Managing Emotions and Arthritis
Learn how to manage the emotions you may experience when dealing with a chronic condition like arthritis.
Emotions that come along with the pain, fatigue and other physical symptoms of arthritis can be surprising and even overwhelming. It’s natural and understandable for people with arthritis to experience an ebb and flow of resilience and anxiety. Your life stage, self-image, relationships, responsibilities, economic security and disease status will affect your emotions as you manage your disease.
The Emotional Journey
“The ways we react to crisis are highly individual and varied. You may experience a range of many – sometimes contradictory – emotions simultaneously,” says Kenneth J. Doka, PhD, professor of psychology and counseling at the College of New Rochelle in New York.
Some emotions you may encounter during your journey living with arthritis include:
Anxiety and fear
Jealousy or resentment
Stress and tension
Fostering Emotional Wellbeing
These emotions don’t stand alone. Your mind and body are closely linked. Your physical symptoms will influence the feelings you experience. And your emotions can change the way you perceive physical symptoms, and make them worse. For example, if you’re in pain you may become short-tempered or withdraw from friends and family. On the other hand, focusing on something good in your life can make your aches and pains easier to cope with. That’s why caring for your emotional health is a critical part of a comprehensive treatment plan.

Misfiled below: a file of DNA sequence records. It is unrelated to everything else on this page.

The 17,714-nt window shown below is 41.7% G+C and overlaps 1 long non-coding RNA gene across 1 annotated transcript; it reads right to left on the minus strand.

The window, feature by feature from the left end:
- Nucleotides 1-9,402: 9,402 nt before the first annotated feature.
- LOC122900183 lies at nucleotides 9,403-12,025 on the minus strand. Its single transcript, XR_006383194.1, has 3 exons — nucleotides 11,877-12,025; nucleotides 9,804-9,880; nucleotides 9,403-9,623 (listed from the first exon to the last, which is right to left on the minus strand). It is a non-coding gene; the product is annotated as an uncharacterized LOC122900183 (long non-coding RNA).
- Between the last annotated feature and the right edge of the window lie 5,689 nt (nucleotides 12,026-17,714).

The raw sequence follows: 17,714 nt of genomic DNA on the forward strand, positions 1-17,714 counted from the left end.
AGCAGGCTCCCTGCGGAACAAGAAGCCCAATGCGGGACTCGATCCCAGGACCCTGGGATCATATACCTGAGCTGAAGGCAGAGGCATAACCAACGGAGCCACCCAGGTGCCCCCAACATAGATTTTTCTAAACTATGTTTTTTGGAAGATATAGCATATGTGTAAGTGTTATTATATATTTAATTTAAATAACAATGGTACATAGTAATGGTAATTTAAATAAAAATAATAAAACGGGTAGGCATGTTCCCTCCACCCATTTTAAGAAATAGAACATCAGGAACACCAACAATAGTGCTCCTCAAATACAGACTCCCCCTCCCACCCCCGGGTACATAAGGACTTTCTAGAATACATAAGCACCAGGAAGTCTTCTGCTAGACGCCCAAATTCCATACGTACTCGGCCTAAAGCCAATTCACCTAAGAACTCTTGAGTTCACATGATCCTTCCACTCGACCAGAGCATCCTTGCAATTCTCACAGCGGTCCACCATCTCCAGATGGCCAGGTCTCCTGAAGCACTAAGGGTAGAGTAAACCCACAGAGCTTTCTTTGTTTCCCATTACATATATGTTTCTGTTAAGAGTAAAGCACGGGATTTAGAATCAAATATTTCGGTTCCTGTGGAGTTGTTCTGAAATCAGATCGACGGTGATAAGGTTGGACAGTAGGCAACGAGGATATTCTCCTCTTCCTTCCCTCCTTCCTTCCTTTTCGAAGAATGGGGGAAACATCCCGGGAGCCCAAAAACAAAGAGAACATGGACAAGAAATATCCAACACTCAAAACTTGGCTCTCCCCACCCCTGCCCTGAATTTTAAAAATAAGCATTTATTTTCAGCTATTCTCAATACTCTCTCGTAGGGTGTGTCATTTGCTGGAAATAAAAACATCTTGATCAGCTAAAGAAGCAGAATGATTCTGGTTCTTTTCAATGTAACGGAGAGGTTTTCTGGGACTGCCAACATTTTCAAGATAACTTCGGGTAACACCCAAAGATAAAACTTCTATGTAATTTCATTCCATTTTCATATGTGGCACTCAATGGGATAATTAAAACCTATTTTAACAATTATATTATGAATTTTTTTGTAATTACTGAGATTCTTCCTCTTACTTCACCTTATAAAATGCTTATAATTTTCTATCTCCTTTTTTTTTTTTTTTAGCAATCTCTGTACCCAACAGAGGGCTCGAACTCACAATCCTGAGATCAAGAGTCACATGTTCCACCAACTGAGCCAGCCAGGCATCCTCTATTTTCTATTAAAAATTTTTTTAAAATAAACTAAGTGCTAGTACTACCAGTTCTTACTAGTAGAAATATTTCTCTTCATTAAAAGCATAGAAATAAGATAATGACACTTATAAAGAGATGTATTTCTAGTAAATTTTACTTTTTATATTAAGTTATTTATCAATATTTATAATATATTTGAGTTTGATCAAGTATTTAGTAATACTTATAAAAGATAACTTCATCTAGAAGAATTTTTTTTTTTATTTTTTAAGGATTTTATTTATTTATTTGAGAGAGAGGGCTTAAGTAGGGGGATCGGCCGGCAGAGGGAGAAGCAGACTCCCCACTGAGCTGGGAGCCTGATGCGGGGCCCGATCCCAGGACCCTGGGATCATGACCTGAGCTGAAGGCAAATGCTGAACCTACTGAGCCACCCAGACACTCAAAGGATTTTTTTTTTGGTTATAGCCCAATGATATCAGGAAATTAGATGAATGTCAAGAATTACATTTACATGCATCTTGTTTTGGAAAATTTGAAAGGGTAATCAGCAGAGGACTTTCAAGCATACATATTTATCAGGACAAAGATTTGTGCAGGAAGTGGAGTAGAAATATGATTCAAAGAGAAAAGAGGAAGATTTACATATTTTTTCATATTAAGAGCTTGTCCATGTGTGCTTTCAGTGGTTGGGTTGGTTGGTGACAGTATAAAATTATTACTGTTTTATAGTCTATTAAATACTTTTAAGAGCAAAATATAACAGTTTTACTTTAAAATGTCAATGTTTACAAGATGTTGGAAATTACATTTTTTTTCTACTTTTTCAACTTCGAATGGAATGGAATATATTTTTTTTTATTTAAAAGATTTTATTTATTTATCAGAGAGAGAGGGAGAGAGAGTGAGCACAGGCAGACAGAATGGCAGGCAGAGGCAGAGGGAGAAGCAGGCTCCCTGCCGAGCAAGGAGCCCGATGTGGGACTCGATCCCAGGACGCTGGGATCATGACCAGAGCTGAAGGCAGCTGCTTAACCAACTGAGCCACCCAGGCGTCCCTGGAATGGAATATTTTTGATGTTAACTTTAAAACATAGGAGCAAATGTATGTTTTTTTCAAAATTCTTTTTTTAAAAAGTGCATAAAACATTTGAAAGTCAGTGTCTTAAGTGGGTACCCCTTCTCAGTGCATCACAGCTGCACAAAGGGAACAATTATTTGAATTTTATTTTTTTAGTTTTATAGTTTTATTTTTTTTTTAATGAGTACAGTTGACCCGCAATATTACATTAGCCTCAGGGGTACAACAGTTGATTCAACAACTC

There are steps you can take to improve your emotional wellbeing, including:
- Working with your doctor to get your disease under control and minimize medication side effects is an important first step.
- Doing what you can to keep negative emotions at bay through physical and emotional self-care. Some self-care options include mind-body practices, music and art therapy, exercise, a healthful diet, massage, and activity pacing.
- Getting involved in social activities to prevent feelings of isolation and find outlets for laughter and play.
- Seeking out professional counseling or an arthritis-specific support group can give you an outlet to talk about your emotions and provide you with coping mechanisms.
Doka recommends, “Nurture the strengths you’ve always had. Look back on how you’ve handled crises before and ask yourself how that can be useful to me now.” He says to ask yourself these questions:
What are some personal resources I have?
- How does my faith speak to me?
- Who do I know who’s very supportive?
- Who can I talk to?”
No matter where you are with your emotional journey with arthritis, you do have many options for managing your physical and emotional wellbeing. Remember that you aren’t alone in your feelings and keep these strategies in mind when you need help coping with pain and emotions.
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